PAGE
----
Play this game alone, in class, with a group of friends, with another poet via email.

Here's all you do: choose five nouns.

Four could be related in some way and the fifth? Completely unrelated. For example: match, flame, fireplace, logs, walrus.

Or pick five unrelated words like: piano, blueberry, pigeon, cliff, map


To find them, look around the house, use a dictionary, leaf through a book or newspaper, take a walk outside, or ask family members for a word. (I just called to my teen son in his room, "Give me a noun!" He called back, "Map!")

Don’t think too hard, too long. Pull them out of your hat and write them down. Now.

Feel the words in your body. Close your eyes and find associations. Play with the words! Write a poem. Rhyme only if it serves the poem.

Cut words. Cut more.

Poetry is meant to be read aloud. So read it aloud. To your cat.

Change what needs to be changed. Shift for the gold.

Read it aloud again. Is it finished? Do you like it? Then stand, stretch, smile.

Do the poetry dance!

Now, share your poem with someone you love.


Wednesday, May 20, 2009

Reading Like a Ten-Year-Old

by Jeanne Marie Grunwell Ford

My childhood days conjure memories of chocolate ice cream and Cheetos fingerprints smeared across dogeared pages. Books accompanied me to baseball games; they lulled me to sleep (or kept me awake); they helped pass the time on long winter days while I snuggled under a blanket fort or on endless summer days poolside. In short, reading was sheer pleasure.

At some time during the seismic shift that was puberty, books ceased to provide the steady, reliable comfort I'd always known. Not to say that I'd always read about happy topics. But seventh grade was the beginning of the end of my literary innocence. Perhaps my enjoyment of Treasure Island was foiled by too-high expectations for entertainment and excitement. But a successive spate of reading assignments like The Last of the Mohicans, The Scarlet Letter, Billy Budd, and Intruder in the Dust had a cumulative effect of making literature distinctly unfun.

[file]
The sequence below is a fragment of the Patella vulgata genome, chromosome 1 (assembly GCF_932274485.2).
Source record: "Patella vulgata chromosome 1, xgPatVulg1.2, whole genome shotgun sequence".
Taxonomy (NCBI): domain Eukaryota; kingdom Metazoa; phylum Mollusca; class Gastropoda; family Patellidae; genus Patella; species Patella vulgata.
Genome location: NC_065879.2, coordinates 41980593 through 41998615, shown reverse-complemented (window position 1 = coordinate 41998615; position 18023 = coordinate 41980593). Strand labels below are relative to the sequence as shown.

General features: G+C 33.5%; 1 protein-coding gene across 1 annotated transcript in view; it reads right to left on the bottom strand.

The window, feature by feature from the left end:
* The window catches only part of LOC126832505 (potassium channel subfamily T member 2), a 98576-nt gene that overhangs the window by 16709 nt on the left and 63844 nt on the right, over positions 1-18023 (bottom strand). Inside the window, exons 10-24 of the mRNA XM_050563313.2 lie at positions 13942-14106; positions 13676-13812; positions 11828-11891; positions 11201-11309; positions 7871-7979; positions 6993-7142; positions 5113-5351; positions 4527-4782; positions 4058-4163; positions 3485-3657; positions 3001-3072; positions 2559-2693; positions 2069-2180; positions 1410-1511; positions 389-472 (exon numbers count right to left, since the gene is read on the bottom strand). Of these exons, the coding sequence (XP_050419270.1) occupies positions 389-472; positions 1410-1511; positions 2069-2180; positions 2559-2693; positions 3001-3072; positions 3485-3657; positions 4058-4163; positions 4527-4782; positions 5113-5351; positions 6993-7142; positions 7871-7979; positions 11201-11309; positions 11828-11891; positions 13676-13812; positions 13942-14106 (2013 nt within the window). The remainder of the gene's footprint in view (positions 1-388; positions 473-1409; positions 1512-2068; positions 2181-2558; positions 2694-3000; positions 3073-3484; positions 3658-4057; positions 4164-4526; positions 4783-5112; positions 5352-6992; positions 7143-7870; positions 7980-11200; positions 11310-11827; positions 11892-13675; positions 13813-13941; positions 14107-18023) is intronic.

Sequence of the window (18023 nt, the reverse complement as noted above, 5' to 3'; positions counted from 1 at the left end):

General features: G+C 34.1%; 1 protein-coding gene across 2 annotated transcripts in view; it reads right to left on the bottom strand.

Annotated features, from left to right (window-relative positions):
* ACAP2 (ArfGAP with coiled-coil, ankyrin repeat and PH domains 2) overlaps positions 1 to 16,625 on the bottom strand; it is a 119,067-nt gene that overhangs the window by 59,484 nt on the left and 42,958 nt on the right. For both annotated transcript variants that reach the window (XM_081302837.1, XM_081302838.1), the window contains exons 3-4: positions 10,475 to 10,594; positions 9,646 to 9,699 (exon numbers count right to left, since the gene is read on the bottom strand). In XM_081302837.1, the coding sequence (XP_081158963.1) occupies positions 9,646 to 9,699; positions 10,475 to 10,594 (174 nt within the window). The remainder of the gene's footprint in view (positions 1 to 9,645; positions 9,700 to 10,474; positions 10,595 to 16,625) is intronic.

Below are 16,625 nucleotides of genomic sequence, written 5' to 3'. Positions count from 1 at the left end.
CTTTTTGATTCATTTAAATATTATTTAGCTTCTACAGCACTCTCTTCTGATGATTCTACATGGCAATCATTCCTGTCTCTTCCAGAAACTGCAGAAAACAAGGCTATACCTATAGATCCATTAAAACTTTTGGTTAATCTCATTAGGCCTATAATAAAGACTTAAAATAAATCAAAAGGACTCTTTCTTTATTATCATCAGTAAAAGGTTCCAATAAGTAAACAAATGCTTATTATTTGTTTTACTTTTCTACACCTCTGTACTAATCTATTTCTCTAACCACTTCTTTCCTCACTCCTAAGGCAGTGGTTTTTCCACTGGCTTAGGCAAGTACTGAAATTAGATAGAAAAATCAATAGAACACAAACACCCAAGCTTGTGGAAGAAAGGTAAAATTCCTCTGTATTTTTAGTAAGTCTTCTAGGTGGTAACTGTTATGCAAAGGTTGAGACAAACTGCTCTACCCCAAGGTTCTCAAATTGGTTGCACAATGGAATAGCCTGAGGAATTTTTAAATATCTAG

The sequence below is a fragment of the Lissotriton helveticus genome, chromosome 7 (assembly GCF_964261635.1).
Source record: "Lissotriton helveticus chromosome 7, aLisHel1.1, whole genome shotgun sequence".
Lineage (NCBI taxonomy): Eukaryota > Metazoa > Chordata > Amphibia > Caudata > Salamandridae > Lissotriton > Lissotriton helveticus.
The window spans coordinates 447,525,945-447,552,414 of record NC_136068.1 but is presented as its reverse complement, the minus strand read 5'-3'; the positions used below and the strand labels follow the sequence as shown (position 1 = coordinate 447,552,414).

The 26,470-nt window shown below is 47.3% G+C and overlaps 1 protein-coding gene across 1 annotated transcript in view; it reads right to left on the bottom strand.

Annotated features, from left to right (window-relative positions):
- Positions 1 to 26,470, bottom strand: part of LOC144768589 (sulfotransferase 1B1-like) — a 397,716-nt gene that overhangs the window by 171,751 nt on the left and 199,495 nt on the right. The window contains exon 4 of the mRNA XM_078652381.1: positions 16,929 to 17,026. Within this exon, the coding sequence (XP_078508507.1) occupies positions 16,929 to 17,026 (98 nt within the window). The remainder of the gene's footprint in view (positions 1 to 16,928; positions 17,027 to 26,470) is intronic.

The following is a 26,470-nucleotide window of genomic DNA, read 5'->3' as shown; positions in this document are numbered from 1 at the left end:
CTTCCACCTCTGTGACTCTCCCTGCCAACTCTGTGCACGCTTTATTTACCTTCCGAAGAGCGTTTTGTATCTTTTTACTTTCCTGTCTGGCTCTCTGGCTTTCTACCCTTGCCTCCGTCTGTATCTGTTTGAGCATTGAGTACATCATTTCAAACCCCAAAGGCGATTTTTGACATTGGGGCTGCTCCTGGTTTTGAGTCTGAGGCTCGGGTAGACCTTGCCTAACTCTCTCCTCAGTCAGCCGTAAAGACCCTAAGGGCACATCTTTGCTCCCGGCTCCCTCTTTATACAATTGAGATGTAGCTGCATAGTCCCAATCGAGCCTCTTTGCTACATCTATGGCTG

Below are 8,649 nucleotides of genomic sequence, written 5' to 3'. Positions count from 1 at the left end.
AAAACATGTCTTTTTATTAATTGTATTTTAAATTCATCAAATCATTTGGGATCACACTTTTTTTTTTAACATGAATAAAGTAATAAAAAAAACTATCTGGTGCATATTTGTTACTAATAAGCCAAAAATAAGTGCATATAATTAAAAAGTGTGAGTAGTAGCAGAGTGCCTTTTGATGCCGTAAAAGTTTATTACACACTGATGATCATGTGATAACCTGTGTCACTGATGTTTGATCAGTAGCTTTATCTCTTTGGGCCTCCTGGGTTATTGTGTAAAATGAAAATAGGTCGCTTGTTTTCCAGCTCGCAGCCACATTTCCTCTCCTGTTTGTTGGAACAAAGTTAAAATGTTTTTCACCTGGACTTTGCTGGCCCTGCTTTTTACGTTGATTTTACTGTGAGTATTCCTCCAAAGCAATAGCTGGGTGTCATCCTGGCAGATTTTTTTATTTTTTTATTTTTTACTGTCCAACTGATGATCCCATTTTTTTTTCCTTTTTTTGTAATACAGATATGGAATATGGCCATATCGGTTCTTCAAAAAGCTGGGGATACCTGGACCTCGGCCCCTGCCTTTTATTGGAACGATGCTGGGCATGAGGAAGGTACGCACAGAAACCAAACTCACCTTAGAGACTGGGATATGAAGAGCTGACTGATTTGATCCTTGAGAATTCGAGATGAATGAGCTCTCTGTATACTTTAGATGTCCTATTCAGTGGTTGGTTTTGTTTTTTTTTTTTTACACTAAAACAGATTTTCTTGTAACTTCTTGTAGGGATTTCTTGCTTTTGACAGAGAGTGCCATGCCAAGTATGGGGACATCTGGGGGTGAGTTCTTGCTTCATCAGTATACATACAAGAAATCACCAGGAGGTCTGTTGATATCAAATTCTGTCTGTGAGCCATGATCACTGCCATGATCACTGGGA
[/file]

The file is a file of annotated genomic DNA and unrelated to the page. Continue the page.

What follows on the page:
I am not, of course, arguing against a solid education in the classics. I am arguing against a rigid curriculum that allows very little room (or time) for individual choice. By high school, busy as I was between track and soccer and band and SATs and drawing Venn diagrams about Tom Jones for homework, I am sad to admit that I was no longer an avid reader.

Our high school reading list (and this was in the '80s, not the Dark Ages) was comprised entirely of novels and plays written by men. I appreciated many gems my teachers introduced -- Cry, the Beloved Country; Huck Finn; Macbeth; The Grapes of Wrath. I especially appreciated the wisdom of a teacher, Mr. Bennett, when I complained about the the appearance of a five-and-a-half-page sentence in a Faulkner novel. Was the point of writing not to be clear? I asked him. After all, I had studied Strunk and White and George Orwell in his class. Bless him, he did not disagree with me.

In college, I read dense journal articles and was expected to learn to emulate this jargony "academic" style in my own writing. I decided a career in academia was not for me.
Now, reading and writing both being highly subjective activities, I realize that my Little House on the Prairie might be someone else's Treasure Island.

But as I grew more serious about writing for children, I also realized that kids' literature has changed significantly since my own childhood. The body of work is, as a whole, much higher in quality; it is also, as a whole, much darker.

Again, my argument is not that children can't handle depressing material or that they should be shielded from it. However, I do believe that it is in many ways easier to write passably well about death, depression, rape, abuse and other weighty issues than it is to present a convincing slice-of-life story that is relatable and also manages to stand the test of time.